Although Istanbul is a major business centre, it is also an important tourist destination.
The Sultan Ahmed Mosque or The Blue Mosque
One of the most prominent sights is the Sultan Ahmed Mosque (Sutanahmet Camii), which is famous for its six minarets and its immense dome. The Mosque is also known as The Blue Mosque. The colour does not refer to the exterior but to the interior design on the Mosque where over 20.000 blue and white tiles decorate the dome and upper walls.
Even today the Mosque serves as one of the main mosques in Istanbul and worshippers visit it regularly to pray.
The Hagia Sophia
Close by is the Hagia Sophia (Ayasofya). Originally, this was a Greek Orthodox basilica and the name meant ‘Holy Wisdom’. Later it became an Imperial mosque and then in 1935 it became a museum. Today it is open to all visitors. However, in recent years there have been discussions to convert the Hagia Sophia back to a mosque. Many Turks are divided as to whether they support such plans.
The Topkapı Palace
Not far from the Hagia Sophia is the Topkapı palace (Topkapı Sarayı), formerly the official court of the Ottoman Empire. Today it is a museum and well worth a visit as its opulent rooms, jewel-filled Treasury and sprawling Harem provide a fascinating glimpse into a era. The stories from 1001 Nights come to life in the corridors and chambers of the Palace. Here you can imagine the exotic lives of the Sultans, the intrigues of the courtiers, the Harem full of concubines. Although fantasies of the Harem still abound, in reality the Harem represented the imperial family quarters, and every detail of Harem life was governed by tradition and ceremony.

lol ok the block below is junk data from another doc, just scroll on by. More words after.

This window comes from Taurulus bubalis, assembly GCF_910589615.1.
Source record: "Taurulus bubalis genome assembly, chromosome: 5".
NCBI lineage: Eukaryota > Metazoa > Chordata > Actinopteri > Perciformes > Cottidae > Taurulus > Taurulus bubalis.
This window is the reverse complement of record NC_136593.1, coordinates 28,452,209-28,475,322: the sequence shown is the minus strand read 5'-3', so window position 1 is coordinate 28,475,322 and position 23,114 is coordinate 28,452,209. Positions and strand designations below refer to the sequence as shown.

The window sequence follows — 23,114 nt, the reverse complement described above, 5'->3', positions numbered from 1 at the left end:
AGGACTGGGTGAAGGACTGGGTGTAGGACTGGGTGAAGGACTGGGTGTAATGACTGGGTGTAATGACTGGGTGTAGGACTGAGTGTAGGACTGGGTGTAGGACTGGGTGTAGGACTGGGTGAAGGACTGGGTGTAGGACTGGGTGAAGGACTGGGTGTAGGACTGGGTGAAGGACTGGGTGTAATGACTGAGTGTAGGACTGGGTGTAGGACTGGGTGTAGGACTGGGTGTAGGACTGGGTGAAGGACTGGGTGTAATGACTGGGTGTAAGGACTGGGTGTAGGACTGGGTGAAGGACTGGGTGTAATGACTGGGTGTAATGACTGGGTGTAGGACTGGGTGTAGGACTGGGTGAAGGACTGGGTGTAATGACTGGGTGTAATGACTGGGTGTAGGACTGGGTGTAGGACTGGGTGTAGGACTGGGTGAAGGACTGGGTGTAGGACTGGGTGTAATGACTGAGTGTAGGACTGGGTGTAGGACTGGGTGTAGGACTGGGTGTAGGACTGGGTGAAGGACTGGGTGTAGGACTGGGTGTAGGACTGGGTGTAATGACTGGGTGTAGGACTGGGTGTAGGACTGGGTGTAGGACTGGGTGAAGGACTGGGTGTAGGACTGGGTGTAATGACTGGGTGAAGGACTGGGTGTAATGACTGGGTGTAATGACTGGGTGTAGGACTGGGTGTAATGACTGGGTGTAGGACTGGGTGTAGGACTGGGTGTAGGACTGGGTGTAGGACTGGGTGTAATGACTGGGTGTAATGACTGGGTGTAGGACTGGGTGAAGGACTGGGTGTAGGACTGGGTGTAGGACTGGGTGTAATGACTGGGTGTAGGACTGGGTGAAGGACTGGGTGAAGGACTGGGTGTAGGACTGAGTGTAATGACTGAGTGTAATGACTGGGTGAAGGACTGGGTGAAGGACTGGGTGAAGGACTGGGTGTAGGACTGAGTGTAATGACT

The Pera Palace Hotel
The hotel was built in 1892 as a railway hotel to offer accommodation to passengers of the Orient Express. It is located in a part of Istanbul that was once known as “Little Europe”. In fact, the hotel is often referred to as “the oldest European hotel of Turkey”.
The hotel is in walking distance of several of Istanbul’s most famous places of interest, such as Istiklal Avenue and Taksim Square. It also overlooks the Golden Horn.
The Golden Horn and the old walled city
The Golden Horn is a narrow inlet or bay at the point where the Bosphorus meets the Marmara Sea. It is about 8 km long and about 200 to 700 metres wide.
To the south of this inlet you can find the Historical Peninsula with the old walled city, which was the site of ancient Byzantium and later Constantinople. Although the name Istanbul had been used for a long time, it only became the official name of the city in 1930.